Secondly, syntactic analysis of the data shows that certain conjunctions almost always cause the perception of a boundary. In this presentation, I will look into the semantics of these conjunctions as well as the semantic features in other boundary places.

Finally, I suggest it might be worth considering a way of looking at segment boundaries not as a strict dividing line in between orthographic words, an end and a beginning, but as a feature of the words themselves, possibly even clusters of words. This view emphasizes the role of beginnings in defining chunk boundaries. In this it resembles the cesura approach by Barth-Weingarten (2016).

 

References

Barth-Weingarten, D. 2016. Intonation Units Revisited: Cesuras in talk-in-interaction. John Benjamins Publishing.

Barnwell, B. 2013. Perception of prosodic boundaries by untrained listeners. In Szczepek, R. B., & Raymond, G. (Eds.). Units of talk – units of action. John Benjamins Publishing Company.

 

What happens if a chunk is interrupted?

Anna Mauranen, University of Helsinki

There is reason to assume that language is processed like many other complex stimuli, for example visual events (e.g. Radvansky & Zacks, 2014), by segmenting it into smaller chunks that get integrated into larger representations of meaningful wholes. The chunking lets listeners out of the impasse of the ‘now-or-never bottleneck’ (Christiansen & Chater 2016) generated by the constant inflow of input under the limitations of working memory, and enables them to make sense of it.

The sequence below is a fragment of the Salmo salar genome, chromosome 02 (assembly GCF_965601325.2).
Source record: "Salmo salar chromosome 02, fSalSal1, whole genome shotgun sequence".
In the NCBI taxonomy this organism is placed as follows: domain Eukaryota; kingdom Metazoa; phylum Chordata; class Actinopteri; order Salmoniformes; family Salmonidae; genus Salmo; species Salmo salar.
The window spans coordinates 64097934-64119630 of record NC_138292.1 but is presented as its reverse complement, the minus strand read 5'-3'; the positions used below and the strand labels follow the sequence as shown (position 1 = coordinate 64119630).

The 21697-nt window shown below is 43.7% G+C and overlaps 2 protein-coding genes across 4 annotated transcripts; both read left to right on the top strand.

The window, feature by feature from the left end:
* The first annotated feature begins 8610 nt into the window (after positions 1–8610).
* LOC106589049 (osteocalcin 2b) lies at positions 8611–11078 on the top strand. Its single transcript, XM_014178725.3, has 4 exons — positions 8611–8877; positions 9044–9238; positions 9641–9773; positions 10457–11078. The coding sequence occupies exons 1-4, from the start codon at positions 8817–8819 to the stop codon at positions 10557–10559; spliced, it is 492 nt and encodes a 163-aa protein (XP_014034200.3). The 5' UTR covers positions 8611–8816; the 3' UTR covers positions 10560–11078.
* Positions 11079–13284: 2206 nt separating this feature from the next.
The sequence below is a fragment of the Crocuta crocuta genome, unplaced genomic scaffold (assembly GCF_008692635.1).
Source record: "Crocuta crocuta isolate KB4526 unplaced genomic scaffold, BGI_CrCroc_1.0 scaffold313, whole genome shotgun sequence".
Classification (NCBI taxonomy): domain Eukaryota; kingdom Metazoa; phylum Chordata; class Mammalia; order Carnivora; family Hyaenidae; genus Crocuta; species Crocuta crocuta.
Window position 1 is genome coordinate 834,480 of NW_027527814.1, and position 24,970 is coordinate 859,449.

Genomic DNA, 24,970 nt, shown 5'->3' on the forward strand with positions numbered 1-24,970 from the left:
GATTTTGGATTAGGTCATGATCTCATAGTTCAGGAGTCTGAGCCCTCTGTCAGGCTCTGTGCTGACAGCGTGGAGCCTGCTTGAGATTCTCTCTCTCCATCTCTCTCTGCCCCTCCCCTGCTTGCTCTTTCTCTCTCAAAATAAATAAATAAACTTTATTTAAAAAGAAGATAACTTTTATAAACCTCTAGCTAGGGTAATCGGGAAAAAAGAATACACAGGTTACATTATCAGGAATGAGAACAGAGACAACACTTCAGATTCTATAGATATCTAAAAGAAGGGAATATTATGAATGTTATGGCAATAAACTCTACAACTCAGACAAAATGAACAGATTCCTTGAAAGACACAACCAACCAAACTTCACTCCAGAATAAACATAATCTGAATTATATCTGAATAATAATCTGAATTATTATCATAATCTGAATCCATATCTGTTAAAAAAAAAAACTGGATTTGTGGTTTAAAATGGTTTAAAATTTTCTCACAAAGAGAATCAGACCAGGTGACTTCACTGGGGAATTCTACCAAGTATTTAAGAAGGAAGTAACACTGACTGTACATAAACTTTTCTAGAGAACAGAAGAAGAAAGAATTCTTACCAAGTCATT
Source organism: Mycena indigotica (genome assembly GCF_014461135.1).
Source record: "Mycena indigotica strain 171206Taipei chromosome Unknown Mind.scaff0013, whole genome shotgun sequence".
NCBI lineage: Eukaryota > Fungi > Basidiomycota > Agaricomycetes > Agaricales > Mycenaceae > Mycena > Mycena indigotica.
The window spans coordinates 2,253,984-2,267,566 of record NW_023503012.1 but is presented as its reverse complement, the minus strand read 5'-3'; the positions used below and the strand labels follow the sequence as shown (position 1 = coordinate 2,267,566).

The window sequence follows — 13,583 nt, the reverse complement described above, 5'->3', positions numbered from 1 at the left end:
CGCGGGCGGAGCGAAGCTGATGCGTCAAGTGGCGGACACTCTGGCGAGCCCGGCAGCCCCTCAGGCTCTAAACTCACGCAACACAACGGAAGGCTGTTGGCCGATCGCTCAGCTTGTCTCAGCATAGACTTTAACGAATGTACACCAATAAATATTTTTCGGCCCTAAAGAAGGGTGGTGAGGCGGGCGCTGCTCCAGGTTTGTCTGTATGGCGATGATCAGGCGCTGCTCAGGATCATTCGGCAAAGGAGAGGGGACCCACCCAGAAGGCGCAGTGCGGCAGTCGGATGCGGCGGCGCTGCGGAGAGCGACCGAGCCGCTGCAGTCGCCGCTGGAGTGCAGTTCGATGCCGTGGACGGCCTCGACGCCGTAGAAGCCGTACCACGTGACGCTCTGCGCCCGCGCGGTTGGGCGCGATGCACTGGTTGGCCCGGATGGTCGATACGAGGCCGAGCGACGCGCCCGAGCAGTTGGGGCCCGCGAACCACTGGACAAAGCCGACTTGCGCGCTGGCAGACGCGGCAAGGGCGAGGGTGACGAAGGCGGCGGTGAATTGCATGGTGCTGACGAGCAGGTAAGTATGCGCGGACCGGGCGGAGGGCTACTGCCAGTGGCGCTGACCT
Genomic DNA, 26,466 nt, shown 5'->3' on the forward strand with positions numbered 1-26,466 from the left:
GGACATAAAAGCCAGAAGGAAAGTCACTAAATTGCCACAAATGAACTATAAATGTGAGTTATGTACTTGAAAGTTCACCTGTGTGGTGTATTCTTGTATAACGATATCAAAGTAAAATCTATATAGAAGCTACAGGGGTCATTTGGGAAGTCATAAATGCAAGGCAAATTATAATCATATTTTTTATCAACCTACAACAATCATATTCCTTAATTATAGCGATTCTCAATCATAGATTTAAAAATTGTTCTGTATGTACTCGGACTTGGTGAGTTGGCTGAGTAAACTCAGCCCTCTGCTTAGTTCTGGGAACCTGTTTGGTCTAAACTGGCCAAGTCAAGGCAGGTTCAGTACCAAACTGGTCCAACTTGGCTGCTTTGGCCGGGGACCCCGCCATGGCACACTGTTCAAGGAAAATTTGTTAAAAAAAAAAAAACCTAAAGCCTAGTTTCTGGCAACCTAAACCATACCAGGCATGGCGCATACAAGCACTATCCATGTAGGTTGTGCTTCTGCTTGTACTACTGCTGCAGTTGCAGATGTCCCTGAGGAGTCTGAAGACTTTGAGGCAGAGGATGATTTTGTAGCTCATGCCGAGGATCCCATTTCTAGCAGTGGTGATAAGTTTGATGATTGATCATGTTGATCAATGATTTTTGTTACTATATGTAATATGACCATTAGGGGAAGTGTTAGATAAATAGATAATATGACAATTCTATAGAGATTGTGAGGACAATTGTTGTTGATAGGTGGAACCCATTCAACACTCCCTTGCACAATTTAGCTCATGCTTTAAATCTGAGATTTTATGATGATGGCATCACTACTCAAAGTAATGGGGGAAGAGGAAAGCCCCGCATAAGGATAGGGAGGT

When listeners chunk up ongoing speech, they tend to do it convergently, as posited by Sinclair & Mauranen (2006). We found support for this in a behavioural study which invited linguistically naïve participants to chunk up continuous extracts of authentic speech (Vetchinnikova et al., under revision). We then went on to use the same extracts with similar participants but with silent 2-sec. pauses inserted as triggers in an MEEG experiment. The trigger insertion criteria were based on timing, not linguistic properties. Responses to triggers at chunk boundaries with high levels of convergence were significantly different from responses to triggers at non-boundaries leading to interruptions of speech (Anurova et al., under revision).

Apparently, perceived interruptions obstruct predictions already formed and preactivations of meanings. These may be based on preceding syntactic, prosodic, semantic, or discourse cues, of which the last two are hard to capture without close qualitative analysis. This paper imposes a qualitative analysis of 50 of the 10-45 sec. extracts up to the triggers to assess the severity and explore potential reasons for their disruptiveness for constructing a meaningful representation of the extract. The perspective is, admittedly, the analyst’s post hoc view, but close reading can bring to light what escapes quantitative analyses.